New York State Court of Claims

New York State Court of Claims

URBAN v. THE STATE OF NEW YORK, #2000-015-094, Claim No. None, Motion Nos. M-61910, M-62090


Claimant permitted to file late claim for personal injury arising from E. coli contamination of Washington County Fairground water well.

Case Information

WILLIAM C. URBAN and DEBORAH URBAN, Individually and as Parents and Natural Guardians of MICHAEL URBAN, an Infant,
Claimant short name:
Footnote (claimant name) :

Footnote (defendant name) :

Third-party claimant(s):

Third-party defendant(s):

Claim number(s):
Motion number(s):
M-61910, M-62090
Cross-motion number(s):

Claimant's attorney:
E. Stewart Jones, PLLCBy: E. Stewart Jones, Jr., Esquire
Defendant's attorney:
Honorable Eliot Spitzer, Attorney General
By: Michael W. Friedman, EsquireAssistant Attorney General
Third-party defendant's attorney:

Signature date:
October 11, 2000
Saratoga Springs

Official citation:

Appellate results:

See also (multicaptioned case)


Motion No. M-62090 for an order permitting the movants to serve and file a late claim is granted upon the condition that a verified claim setting forth the total sum claimed as required in Court of Claims Act § 11(b) shall be served and filed within 30 days of the date of filing of this decision and order. Motion No. M-61910 for an order pursuant to Court of Claims Act § 10 (6) permitting the service and filing of a late claim is denied as moot. These two motions seek identical late claim relief with the second motion having been made to correct alleged deficiencies contained in the first set of motion papers. Since Motion No. M-62090 is being granted the prior motion has been rendered moot.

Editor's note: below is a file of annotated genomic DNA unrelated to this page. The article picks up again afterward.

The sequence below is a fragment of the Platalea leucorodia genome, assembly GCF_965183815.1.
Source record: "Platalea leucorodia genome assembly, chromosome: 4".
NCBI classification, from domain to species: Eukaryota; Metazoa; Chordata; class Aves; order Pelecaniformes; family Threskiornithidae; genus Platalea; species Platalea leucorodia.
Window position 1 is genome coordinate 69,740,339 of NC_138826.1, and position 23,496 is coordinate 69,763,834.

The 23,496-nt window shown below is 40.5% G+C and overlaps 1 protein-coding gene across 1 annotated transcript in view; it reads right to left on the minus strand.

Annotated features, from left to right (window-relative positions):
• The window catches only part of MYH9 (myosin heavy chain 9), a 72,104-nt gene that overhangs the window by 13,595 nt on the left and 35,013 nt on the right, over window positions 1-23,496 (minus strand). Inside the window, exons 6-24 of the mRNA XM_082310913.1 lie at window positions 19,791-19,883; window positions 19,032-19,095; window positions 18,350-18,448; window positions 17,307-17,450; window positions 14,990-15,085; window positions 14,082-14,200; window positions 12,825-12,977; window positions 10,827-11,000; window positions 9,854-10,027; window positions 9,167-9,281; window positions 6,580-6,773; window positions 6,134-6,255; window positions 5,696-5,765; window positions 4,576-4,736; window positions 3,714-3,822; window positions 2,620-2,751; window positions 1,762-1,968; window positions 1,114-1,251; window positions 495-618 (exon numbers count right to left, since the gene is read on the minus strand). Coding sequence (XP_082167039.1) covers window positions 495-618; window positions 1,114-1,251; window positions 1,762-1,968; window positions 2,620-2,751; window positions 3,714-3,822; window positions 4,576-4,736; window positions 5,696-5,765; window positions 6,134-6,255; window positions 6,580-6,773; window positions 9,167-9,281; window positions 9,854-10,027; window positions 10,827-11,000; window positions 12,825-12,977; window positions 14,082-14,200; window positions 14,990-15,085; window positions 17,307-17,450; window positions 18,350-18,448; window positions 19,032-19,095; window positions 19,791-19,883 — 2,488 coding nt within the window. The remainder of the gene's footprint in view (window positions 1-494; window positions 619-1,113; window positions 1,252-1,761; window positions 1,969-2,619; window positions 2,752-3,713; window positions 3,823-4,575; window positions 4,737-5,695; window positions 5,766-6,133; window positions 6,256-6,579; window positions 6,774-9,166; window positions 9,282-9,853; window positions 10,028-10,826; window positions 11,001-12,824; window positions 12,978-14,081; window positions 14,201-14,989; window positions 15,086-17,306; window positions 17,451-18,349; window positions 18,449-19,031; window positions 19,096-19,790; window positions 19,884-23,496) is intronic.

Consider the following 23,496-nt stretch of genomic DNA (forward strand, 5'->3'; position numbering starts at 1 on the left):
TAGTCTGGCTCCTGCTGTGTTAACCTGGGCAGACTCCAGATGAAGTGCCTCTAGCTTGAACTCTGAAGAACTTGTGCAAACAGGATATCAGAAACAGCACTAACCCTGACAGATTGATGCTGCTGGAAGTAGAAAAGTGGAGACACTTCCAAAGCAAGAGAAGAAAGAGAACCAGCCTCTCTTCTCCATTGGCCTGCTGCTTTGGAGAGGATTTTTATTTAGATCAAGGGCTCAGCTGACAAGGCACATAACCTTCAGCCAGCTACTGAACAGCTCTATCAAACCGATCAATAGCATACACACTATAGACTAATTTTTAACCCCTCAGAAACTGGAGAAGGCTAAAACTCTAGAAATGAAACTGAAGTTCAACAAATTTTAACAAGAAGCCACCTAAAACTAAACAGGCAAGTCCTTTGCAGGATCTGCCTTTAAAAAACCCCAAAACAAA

On August 28, 1999, the infant plaintiff attended the Washington County Fair with his family and consumed various beverages including orangeade and Coca-Cola. It is alleged that two days later the infant began to suffer from an infection resulting from exposure to E. coli bacteria. On September 3, 1999, the infant was admitted to the hospital and treated for conditions relating to said exposure. By this motion, the movants seek permission to pursue a claim for personal injuries on behalf of the infant and a derivative claim on behalf of the parents, alleging negligence on the part of the State in permitting well no. 6 at the Washington County Fairgrounds to be contaminated with the E. coli bacteria and allowing water from that well to be used by venders at the fair and consumed by the general public, including the infant Michael Urban.

Subdivision 6 of section 10 of the Court of Claims Act permits this Court, if the applicable Statute of Limitations set forth in article 2 of the CPLR has not expired, to allow the filing of a late claim upon consideration of the following factors: "whether the delay in filing the claim was excusable; whether the state had notice of the essential facts constituting the claim; whether the state had an opportunity to investigate the circumstances underlying the claim; whether the claim appears to be meritorious; whether the failure to file or serve upon the attorney general a timely claim or to serve upon the attorney general a notice of intention resulted in substantial prejudice to the state; and, whether the claimant has any other available remedy."

The first issue for determination upon a late claim motion is whether the application is timely. Since the proposed claim asserts a negligence cause of action, the three year Statute of Limitations set forth in CPLR § 214 applies and the motion is properly before the Court.